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  29. !
    1. through the way a brief are expressed
    2. through the means of realising the brief
    3. through our discussions with peers
    4. through the records that connect the

    results to other acts of designing

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  30. 1. objectives

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  31. [an axiom:]
    Each new technology answers the 

    problems of the one it replaces

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  32. !
    Each new technology answers the 

    problems of the one it replaces
    so, what we want is expressed in the 

    parameters of the older environment

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  33. The initial brief here is:
    “make me something that looks close 

    enough to a book on a small screen”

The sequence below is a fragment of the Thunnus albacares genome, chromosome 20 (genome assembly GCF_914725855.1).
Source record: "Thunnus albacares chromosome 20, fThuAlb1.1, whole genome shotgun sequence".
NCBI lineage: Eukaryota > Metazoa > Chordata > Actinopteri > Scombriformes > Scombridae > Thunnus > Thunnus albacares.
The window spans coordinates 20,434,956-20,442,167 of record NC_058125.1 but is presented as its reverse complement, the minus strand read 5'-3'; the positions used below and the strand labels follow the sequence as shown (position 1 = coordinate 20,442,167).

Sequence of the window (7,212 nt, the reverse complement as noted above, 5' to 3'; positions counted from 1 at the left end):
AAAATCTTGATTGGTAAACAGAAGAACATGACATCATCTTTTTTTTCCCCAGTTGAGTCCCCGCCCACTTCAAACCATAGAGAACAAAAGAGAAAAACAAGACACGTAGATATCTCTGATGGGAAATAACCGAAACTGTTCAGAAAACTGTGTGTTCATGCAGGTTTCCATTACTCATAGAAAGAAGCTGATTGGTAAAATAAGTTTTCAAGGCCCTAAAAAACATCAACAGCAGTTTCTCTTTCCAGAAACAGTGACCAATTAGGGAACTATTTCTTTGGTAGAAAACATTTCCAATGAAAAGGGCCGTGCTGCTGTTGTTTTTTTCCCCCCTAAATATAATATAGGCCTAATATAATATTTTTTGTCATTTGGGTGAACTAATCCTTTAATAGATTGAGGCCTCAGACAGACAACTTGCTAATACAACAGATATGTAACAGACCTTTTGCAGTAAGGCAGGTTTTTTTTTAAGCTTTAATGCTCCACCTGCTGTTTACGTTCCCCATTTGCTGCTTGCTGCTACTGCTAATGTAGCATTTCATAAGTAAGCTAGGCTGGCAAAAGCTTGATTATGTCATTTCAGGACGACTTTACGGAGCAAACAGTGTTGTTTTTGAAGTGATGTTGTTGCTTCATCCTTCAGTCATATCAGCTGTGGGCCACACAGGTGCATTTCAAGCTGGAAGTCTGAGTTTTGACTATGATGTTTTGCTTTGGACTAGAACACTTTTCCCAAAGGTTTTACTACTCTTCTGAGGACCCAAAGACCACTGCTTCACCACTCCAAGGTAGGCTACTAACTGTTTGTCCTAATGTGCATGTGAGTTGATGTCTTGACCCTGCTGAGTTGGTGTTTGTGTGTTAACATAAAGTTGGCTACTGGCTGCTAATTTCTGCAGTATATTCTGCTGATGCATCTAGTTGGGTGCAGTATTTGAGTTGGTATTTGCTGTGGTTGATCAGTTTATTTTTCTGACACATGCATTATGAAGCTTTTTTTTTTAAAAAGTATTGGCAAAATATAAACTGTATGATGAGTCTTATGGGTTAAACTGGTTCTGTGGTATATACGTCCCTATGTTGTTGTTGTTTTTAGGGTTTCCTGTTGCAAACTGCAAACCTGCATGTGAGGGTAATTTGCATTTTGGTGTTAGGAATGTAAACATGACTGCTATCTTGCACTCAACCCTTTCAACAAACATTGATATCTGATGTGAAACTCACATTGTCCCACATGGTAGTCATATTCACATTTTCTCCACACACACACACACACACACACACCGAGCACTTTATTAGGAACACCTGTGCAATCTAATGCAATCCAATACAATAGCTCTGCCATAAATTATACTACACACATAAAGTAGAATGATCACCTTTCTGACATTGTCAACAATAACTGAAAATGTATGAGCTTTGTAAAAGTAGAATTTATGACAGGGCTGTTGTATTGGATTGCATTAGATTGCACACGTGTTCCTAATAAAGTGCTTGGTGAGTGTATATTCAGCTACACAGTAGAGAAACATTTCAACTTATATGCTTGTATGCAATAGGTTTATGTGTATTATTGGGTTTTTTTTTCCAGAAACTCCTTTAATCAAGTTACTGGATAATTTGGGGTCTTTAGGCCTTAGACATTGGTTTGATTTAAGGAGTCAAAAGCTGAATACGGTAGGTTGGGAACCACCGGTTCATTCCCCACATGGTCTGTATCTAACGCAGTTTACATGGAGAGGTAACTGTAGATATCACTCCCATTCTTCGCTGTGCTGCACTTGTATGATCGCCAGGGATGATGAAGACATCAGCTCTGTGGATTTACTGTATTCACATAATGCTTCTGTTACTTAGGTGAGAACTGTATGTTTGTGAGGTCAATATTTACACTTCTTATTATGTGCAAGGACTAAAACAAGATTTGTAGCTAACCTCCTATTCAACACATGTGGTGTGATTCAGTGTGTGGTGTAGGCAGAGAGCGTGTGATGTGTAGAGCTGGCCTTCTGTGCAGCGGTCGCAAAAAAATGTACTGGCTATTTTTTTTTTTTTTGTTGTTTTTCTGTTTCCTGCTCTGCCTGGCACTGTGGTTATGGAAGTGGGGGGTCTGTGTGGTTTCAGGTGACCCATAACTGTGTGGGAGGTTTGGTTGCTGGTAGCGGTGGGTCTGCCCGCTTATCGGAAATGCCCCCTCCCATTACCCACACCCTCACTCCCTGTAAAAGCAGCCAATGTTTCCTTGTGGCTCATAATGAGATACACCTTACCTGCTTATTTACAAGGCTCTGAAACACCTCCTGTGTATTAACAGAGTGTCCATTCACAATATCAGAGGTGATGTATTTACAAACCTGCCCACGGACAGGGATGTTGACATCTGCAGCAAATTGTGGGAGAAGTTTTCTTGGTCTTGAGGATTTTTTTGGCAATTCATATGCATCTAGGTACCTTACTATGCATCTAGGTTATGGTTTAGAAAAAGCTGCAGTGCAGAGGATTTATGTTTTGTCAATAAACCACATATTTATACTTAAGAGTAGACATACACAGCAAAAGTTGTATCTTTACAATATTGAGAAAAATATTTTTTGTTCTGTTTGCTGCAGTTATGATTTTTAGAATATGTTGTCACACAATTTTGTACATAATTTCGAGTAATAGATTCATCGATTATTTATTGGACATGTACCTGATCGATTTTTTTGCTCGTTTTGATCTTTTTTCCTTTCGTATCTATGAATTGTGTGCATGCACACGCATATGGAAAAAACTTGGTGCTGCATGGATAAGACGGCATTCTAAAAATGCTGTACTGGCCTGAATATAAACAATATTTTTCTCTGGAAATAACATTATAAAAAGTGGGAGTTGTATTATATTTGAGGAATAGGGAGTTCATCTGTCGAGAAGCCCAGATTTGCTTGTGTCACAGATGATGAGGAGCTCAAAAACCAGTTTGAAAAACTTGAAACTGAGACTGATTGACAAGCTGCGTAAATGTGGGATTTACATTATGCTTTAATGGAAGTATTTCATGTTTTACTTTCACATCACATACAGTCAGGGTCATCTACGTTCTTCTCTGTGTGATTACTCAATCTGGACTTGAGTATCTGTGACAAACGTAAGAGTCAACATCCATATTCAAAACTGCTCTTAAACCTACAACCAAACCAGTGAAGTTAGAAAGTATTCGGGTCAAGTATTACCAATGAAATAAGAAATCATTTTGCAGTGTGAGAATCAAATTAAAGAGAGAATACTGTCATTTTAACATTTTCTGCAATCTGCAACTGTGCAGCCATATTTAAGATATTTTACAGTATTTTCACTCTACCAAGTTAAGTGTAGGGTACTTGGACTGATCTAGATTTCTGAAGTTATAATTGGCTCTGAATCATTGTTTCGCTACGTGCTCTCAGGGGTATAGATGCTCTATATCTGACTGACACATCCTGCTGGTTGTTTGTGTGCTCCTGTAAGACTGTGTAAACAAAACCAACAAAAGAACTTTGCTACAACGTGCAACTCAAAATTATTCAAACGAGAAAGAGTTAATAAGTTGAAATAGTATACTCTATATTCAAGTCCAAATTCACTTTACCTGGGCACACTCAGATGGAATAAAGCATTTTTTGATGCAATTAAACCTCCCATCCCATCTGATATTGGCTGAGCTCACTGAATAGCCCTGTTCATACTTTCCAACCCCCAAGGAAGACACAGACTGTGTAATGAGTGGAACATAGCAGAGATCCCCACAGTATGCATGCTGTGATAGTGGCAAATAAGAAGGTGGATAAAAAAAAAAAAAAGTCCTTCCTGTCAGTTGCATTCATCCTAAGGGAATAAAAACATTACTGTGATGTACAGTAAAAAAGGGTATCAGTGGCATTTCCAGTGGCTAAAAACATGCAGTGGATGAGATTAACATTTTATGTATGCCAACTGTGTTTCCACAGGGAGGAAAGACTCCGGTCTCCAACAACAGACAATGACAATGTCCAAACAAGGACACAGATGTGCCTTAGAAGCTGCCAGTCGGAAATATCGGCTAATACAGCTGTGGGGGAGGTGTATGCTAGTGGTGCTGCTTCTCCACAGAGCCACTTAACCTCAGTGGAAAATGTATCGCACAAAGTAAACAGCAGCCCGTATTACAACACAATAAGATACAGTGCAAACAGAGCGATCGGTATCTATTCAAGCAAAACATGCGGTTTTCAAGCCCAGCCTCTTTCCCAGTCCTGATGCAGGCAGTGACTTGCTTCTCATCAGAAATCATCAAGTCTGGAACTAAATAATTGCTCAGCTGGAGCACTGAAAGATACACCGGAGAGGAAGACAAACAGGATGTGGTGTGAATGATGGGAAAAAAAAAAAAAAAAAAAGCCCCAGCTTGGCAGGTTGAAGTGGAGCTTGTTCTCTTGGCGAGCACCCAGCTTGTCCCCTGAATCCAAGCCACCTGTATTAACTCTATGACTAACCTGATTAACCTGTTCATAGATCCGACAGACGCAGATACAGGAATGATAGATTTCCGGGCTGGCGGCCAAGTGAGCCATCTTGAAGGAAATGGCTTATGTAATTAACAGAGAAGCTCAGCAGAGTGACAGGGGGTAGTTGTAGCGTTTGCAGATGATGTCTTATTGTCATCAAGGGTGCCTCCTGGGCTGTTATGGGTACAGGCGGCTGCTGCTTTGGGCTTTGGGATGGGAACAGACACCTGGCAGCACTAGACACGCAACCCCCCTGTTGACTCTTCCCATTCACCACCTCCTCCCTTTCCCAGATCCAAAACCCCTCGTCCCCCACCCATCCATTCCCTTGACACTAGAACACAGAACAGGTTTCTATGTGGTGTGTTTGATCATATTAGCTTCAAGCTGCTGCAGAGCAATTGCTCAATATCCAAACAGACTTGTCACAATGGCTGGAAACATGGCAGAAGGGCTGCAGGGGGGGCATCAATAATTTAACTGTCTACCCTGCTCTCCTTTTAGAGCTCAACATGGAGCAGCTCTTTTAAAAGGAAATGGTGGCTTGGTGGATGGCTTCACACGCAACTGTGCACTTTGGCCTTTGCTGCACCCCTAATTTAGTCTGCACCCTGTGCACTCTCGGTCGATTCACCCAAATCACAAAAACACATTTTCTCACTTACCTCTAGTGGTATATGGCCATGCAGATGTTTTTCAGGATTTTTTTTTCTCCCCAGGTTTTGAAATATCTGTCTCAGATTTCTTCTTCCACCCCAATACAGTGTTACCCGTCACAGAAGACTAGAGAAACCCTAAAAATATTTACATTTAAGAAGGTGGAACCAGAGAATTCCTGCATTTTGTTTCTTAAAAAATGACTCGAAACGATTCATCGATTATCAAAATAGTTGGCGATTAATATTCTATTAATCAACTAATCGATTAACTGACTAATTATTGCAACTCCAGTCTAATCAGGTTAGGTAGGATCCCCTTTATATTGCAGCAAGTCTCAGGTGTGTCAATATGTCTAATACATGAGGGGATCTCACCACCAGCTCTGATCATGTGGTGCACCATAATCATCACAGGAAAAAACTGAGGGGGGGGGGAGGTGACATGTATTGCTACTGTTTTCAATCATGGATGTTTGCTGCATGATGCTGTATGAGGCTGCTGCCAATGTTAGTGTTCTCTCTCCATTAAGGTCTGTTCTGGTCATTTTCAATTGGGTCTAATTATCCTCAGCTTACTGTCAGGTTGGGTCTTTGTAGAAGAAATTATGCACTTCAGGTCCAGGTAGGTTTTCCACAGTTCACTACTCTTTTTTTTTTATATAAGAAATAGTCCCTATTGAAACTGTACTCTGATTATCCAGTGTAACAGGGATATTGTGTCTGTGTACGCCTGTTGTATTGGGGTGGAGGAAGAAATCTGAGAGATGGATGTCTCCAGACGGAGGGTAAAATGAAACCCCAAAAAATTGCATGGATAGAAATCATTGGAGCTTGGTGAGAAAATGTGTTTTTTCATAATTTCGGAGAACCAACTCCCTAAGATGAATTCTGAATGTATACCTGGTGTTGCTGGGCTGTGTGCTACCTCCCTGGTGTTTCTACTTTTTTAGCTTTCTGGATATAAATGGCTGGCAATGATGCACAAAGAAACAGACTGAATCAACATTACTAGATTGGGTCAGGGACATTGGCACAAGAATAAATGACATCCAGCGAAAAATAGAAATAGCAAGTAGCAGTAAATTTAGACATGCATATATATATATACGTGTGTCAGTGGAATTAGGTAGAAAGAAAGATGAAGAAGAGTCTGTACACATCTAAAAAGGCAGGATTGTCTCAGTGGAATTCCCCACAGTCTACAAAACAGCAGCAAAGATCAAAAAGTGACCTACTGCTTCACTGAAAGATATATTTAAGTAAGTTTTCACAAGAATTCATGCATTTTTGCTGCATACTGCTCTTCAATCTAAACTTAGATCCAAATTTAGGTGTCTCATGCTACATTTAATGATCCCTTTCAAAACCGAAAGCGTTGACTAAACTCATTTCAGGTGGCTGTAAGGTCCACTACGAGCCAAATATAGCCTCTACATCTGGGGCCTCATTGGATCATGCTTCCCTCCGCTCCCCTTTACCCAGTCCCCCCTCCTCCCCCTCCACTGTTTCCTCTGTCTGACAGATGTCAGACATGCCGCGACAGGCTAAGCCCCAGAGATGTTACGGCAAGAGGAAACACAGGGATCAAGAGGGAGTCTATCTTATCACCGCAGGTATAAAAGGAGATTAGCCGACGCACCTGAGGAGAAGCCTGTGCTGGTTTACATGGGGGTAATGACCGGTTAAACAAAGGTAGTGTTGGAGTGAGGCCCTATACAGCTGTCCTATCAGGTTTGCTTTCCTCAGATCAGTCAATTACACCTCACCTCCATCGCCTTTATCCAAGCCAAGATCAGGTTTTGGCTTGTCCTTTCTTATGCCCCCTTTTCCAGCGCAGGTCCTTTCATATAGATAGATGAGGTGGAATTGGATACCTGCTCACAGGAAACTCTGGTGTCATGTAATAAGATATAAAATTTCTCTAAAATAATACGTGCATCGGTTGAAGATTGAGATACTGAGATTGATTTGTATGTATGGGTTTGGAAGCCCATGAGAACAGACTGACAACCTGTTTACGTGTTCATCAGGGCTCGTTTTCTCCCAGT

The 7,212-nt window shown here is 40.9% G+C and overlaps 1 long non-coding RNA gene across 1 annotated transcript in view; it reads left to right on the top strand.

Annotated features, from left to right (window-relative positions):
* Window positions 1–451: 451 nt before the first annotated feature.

(and not: “what is the act of reading 

    on a portable digital device?” )
    [next slide]

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  35. The initial brief here is:
    “make me something that looks close 

    enough to a desktop pasteboard”
    (and not: “what decisions does the act 

    of document composition involve?” )
    [next slide]

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  36. View Slide

  37. The initial brief here is:
    “make me something that looks close 

    enough to a familiar word processor”
    (and not: “how do we enable text 

    composition for an online platform?” )
    [next slide]

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  38. View Slide

  39. !
    How many user-cycles does it take 

    for new uses to be imagined?
    and the use of a technology to 

    migrate to native paradigms?

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  40. [next slide example]